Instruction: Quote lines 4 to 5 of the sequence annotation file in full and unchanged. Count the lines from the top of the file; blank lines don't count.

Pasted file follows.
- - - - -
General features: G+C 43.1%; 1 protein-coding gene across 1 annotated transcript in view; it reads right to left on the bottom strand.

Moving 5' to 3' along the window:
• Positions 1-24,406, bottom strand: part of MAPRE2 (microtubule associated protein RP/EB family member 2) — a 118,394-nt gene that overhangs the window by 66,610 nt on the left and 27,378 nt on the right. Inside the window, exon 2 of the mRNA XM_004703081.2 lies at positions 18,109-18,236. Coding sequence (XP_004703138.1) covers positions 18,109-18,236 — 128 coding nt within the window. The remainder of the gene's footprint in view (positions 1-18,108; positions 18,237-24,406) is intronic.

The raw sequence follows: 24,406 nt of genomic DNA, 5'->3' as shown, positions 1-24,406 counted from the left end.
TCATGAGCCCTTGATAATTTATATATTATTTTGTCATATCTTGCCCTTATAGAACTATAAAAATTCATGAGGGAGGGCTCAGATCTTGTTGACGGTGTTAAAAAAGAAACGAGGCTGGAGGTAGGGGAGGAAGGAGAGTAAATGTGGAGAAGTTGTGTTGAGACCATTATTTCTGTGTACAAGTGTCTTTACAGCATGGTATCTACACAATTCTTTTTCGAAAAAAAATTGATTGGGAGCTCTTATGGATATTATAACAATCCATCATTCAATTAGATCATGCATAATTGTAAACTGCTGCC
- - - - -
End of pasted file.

The raw sequence follows: 24,406 nt of genomic DNA, 5'->3' as shown, positions 1-24,406 counted from the left end.
TCATGAGCCCTTGATAATTTATATATTATTTTGTCATATCTTGCCCTTATAGAACTATAAAAATTCATGAGGGAGGGCTCAGATCTTGTTGACGGTGTTAAAAAAGAAACGAGGCTGGAGGTAGGGGAGGAAGGAGAGTAAATGTGGAGAAGTTGTGTTGAGACCATTATTTCTGTGTACAAGTGTCTTTACAGCATGGTATCTACACAATTCTTTTTCGAAAAAAAATTGATTGGGAGCTCTTATGGATATTATAACAATCCATCATTCAATTAGATCATGCATAATTGTAAACTGCTGCC